After a relentless, treacherous and seemingly endless winter in which paralyzing snowstorms and wind-chill factors below zero were commonplace occurrences around the country, and the term Polar Vortex became part of the national lexicon, the long-awaited arrival of spring may have been a more pressing thought for most this year.
It was certainly on the minds of fishermen who were shopping for bait and tackle this week in preparation for Saturday's 2014 trout-season opener in Blair and surrounding counties. Fishermen in this area will finally be permitted to cast their lines into streams stocked by the Pennsylvania Fish and Boat Commission at 8 a.m. Saturday, and the magic moment won't come too soon.
"I fish until December, but I've got cabin fever real bad,'' said Will Miller, 42, of Altoona, who was shopping for gear at Unkle Joe's Woodshed in the Pleasant Valley Boulevard Shopping Center. "Everybody I know seems to like to get out there.''
The trout season opened March 29 in 18 southeastern Pennsylvania counties, but Miller chose not to travel east this spring.
"I've fished as far east as Philadelphia, Chester and Downingtown some years, but I didn't go out early this season,'' said Miller, who plans his first cast Saturday for Bob's Creek near Pavia.
Spencer Holmberg, 25, of Altoona was perusing fishing gear at Unkel Joe's with his father, Kevin, 48, also of Altoona. The two are going fishing at Chest Creek near Patton on Saturday.
"It was a long winter, and I think it will be good to get out,'' Spencer said.
Tradition has been a big part of fishing season in general, and the opening day of trout season in particular, for generations of families, and it is with the Holmbergs. Since he was a toddler, Spencer has accompanied his dad to the trout stream each opening day.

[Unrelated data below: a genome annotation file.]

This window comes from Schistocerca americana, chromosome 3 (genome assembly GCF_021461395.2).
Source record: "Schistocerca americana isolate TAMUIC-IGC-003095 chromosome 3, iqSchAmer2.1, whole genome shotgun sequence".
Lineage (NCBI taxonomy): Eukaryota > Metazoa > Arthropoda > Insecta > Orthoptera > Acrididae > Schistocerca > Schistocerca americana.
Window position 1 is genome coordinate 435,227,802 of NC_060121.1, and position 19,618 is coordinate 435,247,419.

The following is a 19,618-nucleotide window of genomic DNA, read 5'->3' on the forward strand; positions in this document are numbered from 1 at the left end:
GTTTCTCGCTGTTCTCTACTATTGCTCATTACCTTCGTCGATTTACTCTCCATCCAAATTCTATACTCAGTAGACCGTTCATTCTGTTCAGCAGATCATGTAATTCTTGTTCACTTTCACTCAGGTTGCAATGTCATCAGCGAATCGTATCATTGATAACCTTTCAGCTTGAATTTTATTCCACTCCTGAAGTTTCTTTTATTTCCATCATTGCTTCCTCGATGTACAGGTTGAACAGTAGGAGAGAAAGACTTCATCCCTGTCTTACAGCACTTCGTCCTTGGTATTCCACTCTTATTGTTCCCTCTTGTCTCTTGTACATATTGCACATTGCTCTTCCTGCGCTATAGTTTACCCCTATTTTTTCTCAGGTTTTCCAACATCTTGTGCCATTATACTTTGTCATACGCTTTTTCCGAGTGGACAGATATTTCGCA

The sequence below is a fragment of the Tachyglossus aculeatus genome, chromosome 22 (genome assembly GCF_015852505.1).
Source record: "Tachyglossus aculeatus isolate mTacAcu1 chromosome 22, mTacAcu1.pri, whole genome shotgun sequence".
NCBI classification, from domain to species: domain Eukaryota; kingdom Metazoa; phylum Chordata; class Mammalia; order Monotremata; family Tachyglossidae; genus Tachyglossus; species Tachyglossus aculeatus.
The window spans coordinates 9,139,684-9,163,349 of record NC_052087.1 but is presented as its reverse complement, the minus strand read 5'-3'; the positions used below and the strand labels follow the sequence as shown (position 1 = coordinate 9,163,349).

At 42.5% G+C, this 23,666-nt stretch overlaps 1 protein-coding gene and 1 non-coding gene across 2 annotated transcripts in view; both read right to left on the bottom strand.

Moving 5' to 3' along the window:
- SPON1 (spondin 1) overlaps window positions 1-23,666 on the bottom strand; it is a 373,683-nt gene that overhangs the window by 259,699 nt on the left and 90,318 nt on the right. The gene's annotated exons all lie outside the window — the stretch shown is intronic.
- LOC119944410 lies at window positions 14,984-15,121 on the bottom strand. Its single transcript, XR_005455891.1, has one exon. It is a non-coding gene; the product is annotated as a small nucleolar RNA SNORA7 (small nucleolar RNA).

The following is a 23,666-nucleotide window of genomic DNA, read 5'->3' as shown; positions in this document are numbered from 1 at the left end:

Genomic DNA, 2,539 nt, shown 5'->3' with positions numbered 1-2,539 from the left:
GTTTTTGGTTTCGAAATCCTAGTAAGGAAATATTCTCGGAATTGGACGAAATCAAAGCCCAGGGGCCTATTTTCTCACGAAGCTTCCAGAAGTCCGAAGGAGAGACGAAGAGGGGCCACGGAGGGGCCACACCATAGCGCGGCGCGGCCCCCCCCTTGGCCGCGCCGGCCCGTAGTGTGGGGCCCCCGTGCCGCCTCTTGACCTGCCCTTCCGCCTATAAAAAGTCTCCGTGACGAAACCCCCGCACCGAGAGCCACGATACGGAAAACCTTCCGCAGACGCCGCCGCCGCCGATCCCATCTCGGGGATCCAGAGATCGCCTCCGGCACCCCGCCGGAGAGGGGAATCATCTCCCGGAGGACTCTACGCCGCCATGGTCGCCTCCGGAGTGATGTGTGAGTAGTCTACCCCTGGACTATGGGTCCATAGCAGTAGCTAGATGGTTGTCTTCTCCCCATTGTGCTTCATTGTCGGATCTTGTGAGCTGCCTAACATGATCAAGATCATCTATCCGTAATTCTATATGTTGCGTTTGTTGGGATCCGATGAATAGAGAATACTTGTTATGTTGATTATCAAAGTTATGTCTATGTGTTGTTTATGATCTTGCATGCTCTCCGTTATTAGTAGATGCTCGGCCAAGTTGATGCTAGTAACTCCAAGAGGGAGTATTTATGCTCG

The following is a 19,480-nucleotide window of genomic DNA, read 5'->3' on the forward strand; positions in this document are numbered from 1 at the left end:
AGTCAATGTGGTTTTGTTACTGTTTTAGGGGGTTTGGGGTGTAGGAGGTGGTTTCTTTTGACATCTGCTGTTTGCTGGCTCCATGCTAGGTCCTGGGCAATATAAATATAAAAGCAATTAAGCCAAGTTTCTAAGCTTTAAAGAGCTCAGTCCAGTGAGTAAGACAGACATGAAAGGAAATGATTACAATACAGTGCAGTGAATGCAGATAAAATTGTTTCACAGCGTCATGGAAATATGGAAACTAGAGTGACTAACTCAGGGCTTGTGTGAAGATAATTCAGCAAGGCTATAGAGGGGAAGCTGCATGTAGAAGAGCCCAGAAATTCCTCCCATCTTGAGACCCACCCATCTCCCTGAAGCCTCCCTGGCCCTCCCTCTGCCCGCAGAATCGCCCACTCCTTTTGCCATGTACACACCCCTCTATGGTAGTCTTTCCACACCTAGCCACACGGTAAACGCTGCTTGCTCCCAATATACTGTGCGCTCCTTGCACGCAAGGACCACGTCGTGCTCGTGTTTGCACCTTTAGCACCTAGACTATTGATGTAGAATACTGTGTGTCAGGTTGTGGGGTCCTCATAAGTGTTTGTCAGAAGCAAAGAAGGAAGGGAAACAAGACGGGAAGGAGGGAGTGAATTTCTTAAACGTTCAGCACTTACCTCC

"The first day of the trout season is something that we've always done together,'' Kevin Holmberg said. "It's like a tradition. My son is an adult now, but we've been going fishing together on the opening day since he could walk.''
There's a friendly rivalry between the two fishermen, as well, Spencer admitted with a smile.
"We try to see who can catch the most fish,'' Spencer said. "He usually wins.''
The weather forecast is favorable for Saturday's opener, and stream levels in the immediate area are good, too, according to Craig Garman, a sergeant with the Pennsylvania Fish and Boat Commission. Garman supervises trout stocking in eight counties, including Blair, Bedford and Huntingdon.
"We had to alter our stocking schedules for some streams out of thise area because the ice from the winter hadn't melted yet, but all the streams are perfect right now,'' Garman said.
James Knepper, 70, of Coal Valley near Mount Union, drove about 40 miles with his son-in-law, Lane Matney, to shop at Unkel Joe's. Knepper and Matney will fish Shade Creek in Orbisonia as part of a foursome on opening day.
"I'll be going out with my son-in-law, daughter, and grandson,'' Knepper said. "My grandson is 12 and he has been going fishing with me on the first day for the past three years. He seems ready to go this year. It's a special day.''
Richard Lewis, 61, of Hesston, is a lone wolf when it comes to trout fishing. Lewis will escape opening-day crowds and fish for brown trout in the Little Juniata River near Barree. Those trout are put into the water as small fingerlings, and often grow to trophy size.
"I used to fish around the first-day crowds, but I don't like it,'' Lewis said. "I want to be myself, and I can go anywhere that I want to on the Little Juniata.''
Whether fishing alone or with company, the sentiment among opening-day anglers this spring appears to share a common theme.
"It's been a long winter,'' Frank Rimbeck, 66, of Altoona, said. "As long as the weather is good for the first day, sportsmen around here just like getting out of the house.''